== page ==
The trip did not disappoint.  Through the channel by the “fish tail” side of Venice we  bounced through the channel on a water taxi. Once there we were given a quick demonstration then we could explore the island.  We weren’t supposed to take pictures -so here are some pictures.  (I took these  before they stopped us). The shop we weren’t allowed to take pictures of was three floors of the most beautiful glass I have ever seen.

Chandelier in a warehouse.

imageThere  was one piece I fell in love with.  It was 9,000 Euro so it is still on their shelf.  It was made by a 45 year old Maestro who is a decedent of a glass family tradition dating back to the 1600’s.   I would love to have shown you but NO Pictures. I will dream about it as I tried to memorize the color and how the light behaved through the glass. G  of course was ready to move on so on we went.

Down the walkway there was an interesting tall brick tower, oh and this big blue glass thing…


I don’t like it but hey it’s big, blue  and all blown so there’s that.


On to Burano.  WOW what a place. It once was a thriving fishing village and while the women waited for their fishermen to return, they perfected a lace making  technique.  It was beautiful but sadly a dying art.  The old woman giving the demonstration started making lace when she was 8 yrs. old.  The items weren’t my taste but I can see the attraction.  The real gem to me  was the village itself:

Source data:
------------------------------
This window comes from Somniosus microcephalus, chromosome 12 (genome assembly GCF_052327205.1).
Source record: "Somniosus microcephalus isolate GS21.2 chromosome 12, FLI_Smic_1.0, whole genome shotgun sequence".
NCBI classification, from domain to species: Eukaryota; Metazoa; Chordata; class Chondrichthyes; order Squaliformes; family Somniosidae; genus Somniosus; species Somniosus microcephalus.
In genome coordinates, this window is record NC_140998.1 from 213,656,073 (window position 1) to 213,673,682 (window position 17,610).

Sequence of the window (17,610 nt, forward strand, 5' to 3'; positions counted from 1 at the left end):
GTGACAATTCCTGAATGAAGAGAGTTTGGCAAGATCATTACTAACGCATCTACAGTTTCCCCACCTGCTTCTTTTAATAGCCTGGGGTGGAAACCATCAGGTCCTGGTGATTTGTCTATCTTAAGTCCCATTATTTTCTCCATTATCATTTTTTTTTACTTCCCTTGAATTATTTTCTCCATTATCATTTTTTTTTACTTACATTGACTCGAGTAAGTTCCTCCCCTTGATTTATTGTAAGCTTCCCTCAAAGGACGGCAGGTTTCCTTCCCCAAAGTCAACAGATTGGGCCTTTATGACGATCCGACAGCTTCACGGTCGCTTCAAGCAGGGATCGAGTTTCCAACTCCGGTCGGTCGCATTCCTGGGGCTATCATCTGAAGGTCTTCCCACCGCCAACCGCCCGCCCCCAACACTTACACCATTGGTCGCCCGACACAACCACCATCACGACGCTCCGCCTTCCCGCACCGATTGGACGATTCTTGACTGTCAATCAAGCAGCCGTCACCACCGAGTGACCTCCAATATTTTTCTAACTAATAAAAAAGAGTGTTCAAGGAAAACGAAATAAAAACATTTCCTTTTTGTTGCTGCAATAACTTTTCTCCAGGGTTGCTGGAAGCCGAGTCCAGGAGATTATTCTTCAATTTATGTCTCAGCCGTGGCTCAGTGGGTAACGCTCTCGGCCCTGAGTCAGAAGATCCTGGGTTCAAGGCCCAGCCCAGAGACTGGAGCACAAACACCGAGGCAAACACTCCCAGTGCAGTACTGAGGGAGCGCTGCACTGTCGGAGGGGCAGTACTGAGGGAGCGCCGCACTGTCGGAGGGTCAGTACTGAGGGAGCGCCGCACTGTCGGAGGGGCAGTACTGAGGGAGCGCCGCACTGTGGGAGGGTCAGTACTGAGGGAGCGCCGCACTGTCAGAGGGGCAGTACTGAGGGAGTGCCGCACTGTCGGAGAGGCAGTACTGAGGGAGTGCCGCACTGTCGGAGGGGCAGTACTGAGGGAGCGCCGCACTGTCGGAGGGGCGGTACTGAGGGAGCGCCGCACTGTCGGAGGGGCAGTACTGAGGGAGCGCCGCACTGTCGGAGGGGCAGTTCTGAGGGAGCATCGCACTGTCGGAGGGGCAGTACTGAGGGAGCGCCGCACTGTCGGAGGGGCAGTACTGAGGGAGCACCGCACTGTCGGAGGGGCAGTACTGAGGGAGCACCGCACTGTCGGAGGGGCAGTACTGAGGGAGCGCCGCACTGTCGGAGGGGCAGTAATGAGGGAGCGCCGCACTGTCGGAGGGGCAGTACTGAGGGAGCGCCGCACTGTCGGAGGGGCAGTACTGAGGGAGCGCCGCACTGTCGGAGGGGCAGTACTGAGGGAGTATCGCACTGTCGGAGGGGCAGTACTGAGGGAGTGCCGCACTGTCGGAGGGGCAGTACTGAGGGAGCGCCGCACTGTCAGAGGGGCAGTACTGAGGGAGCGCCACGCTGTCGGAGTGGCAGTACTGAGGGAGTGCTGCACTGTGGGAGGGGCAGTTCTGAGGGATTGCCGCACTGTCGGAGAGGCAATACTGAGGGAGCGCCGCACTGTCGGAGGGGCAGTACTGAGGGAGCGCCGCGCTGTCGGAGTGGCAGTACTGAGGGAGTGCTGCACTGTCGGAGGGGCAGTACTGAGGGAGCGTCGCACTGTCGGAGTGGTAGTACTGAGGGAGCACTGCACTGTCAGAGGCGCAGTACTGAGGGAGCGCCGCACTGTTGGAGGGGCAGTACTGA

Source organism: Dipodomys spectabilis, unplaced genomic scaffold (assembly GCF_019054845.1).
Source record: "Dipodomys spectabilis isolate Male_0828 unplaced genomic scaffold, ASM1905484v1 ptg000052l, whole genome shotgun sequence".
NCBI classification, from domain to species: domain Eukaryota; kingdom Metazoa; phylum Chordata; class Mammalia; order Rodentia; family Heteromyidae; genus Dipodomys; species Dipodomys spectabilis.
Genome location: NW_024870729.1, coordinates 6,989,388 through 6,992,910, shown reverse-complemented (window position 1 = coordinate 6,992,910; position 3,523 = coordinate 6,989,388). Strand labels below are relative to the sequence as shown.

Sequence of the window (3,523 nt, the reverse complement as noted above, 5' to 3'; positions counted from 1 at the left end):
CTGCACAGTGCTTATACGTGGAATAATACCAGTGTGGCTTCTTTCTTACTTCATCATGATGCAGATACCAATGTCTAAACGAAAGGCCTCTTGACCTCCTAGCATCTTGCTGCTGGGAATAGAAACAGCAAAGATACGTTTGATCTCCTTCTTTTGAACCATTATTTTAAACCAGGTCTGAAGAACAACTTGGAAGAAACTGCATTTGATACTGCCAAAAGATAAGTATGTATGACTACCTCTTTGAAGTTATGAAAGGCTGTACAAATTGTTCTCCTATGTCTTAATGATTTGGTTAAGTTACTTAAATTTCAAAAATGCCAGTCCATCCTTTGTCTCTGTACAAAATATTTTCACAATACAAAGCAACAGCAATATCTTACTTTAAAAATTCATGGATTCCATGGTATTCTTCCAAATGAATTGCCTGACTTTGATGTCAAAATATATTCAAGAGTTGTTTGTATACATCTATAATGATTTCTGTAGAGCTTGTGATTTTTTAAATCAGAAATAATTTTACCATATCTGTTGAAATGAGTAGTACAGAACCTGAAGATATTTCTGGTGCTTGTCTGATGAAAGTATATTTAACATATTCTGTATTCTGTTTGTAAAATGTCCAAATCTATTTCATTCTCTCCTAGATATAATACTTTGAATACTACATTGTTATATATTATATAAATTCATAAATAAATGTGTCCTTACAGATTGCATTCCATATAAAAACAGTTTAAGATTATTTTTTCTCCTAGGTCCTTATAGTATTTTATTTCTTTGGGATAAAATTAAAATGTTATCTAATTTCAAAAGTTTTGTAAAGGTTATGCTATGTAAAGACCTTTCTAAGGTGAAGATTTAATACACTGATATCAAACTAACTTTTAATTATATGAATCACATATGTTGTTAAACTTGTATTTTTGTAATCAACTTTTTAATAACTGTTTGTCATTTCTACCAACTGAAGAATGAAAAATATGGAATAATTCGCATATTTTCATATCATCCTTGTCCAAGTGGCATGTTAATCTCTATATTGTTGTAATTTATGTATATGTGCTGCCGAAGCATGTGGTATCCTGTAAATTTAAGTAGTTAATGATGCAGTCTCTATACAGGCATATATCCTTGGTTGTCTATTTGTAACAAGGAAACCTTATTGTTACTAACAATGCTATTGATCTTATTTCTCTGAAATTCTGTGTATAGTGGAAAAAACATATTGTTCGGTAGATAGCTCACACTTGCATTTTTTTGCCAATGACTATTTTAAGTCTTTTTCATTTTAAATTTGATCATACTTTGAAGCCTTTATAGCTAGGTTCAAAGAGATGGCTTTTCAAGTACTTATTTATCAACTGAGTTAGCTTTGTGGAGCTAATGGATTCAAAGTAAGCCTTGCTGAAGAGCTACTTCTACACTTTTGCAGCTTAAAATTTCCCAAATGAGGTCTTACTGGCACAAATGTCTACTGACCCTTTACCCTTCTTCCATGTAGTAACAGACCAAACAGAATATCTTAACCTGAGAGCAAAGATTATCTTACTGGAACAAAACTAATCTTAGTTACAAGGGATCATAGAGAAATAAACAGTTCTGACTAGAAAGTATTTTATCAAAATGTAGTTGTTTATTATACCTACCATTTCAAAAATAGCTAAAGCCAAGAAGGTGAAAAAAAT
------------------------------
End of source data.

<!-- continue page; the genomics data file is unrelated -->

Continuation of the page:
The fishing and lacemaking industries are no longer so a lot of the village is up for sale.  Here is a real fixer-upper:

image.jpegSince fishing and lace making are both a dying profession, the islanders rely a lot on the tourists.  However,  we noticed that when the church bells rang at 6 pm EVERYBODY closes up shop as fast as they can.  G bought a coffee at 6:05 which apparently was very inconvenient to the 3 generation “tourist bar”located in  a small stand  that was next to the boat.  We thanked then heartily, well, then we saw it.

Yep, this is coffee served in what can only be described as a communion cup.  (He hasn’t taken a sip yet)


OF COURSE they didn’t want to dirty up their machine for a teaspoon of coffee.  Made perfect sense.

Burano is also famous for their leaning tower, Not the famous tower of Pisa. Nope,  it’s the not so famous leaning tower of Burano. Since I forgot to take a picture of it, here are some pictures of their ambulance and police boats.


Back across the choppy seas to our Venice home. Both islands are worth the trip and have their own personalities.  Well worth the visit.We used Viator to book.